California Unpaid Leave Due to the Birth of a Child Law
California Moore-Brown-Roberti Family Rights Act (CalFRA) grants employees the right to take up to 12 weeks of unpaid leave each year if needed due to the birth of a child, the employee's inability to work because of illness and, as relevant here, "to care for a parent or a spouse who has a serious health condition." (Gov. Code, 12945.2, subd. (c)(3)(B).)
An employee entitled to such leave has the right to return to the same or a comparable position without loss of seniority or benefits. ( 12945.2, subds. (f), (g).)
All further statutory references are to the Government Code unless otherwise indicated. CalFRA applies only to employers of more than 50 persons and only to employees who have been with their employer for at least 12 months and who worked at least 1,250 hours during the preceding year. ( 12945.2, subds. (a), (c)(2)(A).)
The term "serious health condition" means "an illness, injury, impairment, or physical or mental condition that involves either of the following:
(A) Inpatient care in a hospital, hospice, or residential care facility.
(B) Continuing treatment or continuing supervision by a health care provider." ( 12945.2, subd. (c)(8).) Before granting leave, the employer is entitled to obtain a supporting certification from "the health care provider of the individual requiring care." ( 12945.2, subd. (j)(1).)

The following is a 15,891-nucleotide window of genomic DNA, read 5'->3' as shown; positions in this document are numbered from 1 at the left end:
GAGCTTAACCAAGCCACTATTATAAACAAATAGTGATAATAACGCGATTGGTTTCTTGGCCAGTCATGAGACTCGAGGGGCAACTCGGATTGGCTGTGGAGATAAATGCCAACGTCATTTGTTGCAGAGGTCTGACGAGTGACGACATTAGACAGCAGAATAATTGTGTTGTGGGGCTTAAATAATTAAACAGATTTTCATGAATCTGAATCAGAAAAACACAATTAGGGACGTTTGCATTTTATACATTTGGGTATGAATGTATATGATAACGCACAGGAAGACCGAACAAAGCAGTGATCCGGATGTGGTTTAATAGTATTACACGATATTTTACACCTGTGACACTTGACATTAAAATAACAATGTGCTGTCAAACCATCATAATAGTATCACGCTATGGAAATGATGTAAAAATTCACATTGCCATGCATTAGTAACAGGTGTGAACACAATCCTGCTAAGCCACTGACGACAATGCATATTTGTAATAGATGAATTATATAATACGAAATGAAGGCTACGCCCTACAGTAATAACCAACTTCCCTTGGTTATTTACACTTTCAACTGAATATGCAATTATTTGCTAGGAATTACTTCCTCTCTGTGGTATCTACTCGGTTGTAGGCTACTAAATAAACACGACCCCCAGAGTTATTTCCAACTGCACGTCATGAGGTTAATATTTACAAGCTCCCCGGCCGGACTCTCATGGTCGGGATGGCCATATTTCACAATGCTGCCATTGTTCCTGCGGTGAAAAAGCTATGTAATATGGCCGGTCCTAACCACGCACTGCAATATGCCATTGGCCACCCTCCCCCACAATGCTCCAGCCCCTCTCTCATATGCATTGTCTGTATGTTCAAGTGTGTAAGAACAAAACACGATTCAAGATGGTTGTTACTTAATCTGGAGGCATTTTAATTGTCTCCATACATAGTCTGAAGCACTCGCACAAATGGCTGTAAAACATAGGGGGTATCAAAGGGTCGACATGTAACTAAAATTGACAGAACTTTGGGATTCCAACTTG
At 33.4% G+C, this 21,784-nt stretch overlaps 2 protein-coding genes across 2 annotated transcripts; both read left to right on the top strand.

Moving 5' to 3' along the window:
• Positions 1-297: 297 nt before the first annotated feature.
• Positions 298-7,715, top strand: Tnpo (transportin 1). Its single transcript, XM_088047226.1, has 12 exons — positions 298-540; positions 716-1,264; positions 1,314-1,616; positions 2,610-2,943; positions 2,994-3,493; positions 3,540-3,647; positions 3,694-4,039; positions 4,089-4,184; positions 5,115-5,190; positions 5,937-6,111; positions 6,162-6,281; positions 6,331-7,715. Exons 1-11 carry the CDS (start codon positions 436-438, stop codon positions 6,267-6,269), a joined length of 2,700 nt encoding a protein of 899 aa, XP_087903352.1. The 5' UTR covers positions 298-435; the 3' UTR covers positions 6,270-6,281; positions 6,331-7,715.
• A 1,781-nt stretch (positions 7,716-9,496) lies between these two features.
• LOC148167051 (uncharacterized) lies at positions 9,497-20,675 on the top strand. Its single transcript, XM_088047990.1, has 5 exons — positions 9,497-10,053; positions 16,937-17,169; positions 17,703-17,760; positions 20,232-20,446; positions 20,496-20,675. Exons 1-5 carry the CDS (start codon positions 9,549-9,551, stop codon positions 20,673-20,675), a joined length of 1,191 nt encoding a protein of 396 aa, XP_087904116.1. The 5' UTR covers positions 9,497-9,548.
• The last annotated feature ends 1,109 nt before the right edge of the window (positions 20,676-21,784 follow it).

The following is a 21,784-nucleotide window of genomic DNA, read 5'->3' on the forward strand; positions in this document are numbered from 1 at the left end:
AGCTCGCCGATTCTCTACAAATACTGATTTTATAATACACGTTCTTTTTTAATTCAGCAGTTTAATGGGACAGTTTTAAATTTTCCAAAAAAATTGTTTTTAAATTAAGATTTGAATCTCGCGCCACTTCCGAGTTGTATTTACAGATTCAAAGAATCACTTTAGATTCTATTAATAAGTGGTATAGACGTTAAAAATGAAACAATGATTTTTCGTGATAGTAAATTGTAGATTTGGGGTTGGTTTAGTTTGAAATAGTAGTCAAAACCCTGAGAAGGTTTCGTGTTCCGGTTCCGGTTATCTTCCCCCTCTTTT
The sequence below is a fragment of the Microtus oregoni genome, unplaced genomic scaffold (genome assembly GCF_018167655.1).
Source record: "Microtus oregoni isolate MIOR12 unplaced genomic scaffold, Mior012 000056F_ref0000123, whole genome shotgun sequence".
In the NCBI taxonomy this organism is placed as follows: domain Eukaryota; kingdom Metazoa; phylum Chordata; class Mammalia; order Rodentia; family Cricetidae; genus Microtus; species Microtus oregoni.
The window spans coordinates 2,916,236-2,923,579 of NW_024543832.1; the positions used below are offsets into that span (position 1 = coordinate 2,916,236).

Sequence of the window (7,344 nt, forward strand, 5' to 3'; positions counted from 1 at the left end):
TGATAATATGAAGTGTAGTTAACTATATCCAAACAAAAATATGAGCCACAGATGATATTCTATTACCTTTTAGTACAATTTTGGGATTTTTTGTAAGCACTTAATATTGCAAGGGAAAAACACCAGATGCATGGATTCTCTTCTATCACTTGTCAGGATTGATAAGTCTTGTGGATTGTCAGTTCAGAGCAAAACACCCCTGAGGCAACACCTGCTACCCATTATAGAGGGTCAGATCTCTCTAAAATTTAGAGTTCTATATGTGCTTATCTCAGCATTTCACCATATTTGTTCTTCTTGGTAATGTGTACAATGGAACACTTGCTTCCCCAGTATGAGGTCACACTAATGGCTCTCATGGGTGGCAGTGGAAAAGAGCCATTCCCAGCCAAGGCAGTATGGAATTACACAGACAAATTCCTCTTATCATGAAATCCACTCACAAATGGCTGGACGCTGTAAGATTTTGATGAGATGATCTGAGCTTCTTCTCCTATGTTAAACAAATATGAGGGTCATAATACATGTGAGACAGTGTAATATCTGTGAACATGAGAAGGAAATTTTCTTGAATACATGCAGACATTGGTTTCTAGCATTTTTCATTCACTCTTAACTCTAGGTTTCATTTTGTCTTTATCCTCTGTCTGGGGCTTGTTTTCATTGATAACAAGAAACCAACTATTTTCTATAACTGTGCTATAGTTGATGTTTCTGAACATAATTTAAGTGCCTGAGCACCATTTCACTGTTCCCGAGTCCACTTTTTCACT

CalFRA has a federal law counterpart--the Family and Medical Leave Act of 1993. (29 U.S.C. 2601-2654, hereafter FMLA; see Marchisheck v. San Mateo County (9th Cir. 1999) 199 F.3d 1068, 1073, hereafter Marchisheck.)
The Commission has incorporated by reference the federal regulations interpreting the FMLA to the extent they are not inconsistent with CalFRA or other state laws. ( Cal. Code Regs., tit. 2, 7297.10.)
One such federal regulation defines when an employee is needed to care for a family member. (29 C.F.R. 825.116 (1999).)
That section states: "(a) the medical certification provision that an employee is 'needed to care for' a family member encompasses both physical and psychological care.
It includes situations where, for example, because of a serious health condition, the family member is unable to care for his or her own basic medical, hygienic, or nutritional needs or safety, or is unable to transport himself or herself to the doctor, etc.
The term also includes psychological comfort and reassurance which would be beneficial to a child, spouse or parent with a serious health condition who is receiving inpatient or home care.